Full-text available · Article · Nov 2016 · Journal of Immunological Methods
  • [Show abstract] [Hide abstract] ABSTRACT: Adjuvants are used to enhance the immune response against specific antigens for the production of antibodies, with the choice of adjuvant most critical for poorly immunogenic and self-antigens. This study quantitatively and qualitatively evaluated CoVaccine HT(TM) and Freund's adjuvants for eliciting therapeutic ovine polyclonal antibodies targeting the endogenous alarmin, high mobility group box-1 (HMGB1). Sheep were immunised with HMGB1 protein in CoVaccine HT(TM) or Freund's adjuvants, with injection site reactions and antibody titres periodically assessed. The binding affinity of antibodies for HMGB1 and their neutralisation activity was determined in-vitro, with in vivo activity confirmed using a murine model of endotoxemia. Results indicated that CoVaccine HT(TM) elicited significantly higher antibody tires with stronger affinity and more functional potency than antibodies induced with Freund's adjuvants. These studies provide evidence that CoVaccine HT(TM) is superior to Freund's adjuvants for the production of antibodies to antigens with low immunogenicity and supports the use of this alternative adjuvant for clinical and experimental use antibodies.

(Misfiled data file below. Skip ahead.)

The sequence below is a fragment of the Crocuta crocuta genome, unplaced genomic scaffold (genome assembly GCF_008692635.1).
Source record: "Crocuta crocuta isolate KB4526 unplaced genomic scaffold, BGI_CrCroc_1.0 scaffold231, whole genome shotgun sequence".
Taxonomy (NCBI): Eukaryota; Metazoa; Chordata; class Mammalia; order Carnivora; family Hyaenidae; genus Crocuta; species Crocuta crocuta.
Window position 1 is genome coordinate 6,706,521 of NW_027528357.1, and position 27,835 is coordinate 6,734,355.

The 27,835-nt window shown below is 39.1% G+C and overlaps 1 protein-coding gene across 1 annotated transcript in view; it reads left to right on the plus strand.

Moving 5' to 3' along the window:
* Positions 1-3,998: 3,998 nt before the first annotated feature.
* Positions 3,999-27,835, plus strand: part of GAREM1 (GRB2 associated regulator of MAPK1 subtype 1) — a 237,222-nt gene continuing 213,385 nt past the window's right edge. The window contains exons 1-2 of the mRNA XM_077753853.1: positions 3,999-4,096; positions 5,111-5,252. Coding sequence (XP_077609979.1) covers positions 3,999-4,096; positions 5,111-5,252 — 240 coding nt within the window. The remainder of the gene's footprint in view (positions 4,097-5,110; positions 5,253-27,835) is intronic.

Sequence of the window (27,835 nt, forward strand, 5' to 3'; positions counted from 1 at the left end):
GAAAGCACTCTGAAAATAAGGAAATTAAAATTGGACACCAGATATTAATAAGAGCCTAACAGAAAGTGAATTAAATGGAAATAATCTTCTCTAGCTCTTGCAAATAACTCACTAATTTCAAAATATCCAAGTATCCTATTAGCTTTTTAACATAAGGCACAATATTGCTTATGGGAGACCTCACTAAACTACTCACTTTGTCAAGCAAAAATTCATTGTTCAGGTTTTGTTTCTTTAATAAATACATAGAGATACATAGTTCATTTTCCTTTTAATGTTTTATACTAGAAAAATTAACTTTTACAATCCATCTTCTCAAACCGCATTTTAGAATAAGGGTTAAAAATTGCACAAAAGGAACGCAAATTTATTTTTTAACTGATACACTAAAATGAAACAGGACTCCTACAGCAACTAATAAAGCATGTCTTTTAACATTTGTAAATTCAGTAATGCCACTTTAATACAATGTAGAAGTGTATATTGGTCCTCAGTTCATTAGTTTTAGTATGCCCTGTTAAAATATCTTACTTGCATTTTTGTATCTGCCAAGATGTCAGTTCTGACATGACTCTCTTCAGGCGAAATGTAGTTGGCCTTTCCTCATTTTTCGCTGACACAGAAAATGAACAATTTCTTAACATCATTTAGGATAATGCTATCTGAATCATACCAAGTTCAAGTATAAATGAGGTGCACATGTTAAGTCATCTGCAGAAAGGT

Article · Sep 2016 · Journal of Immunological Methods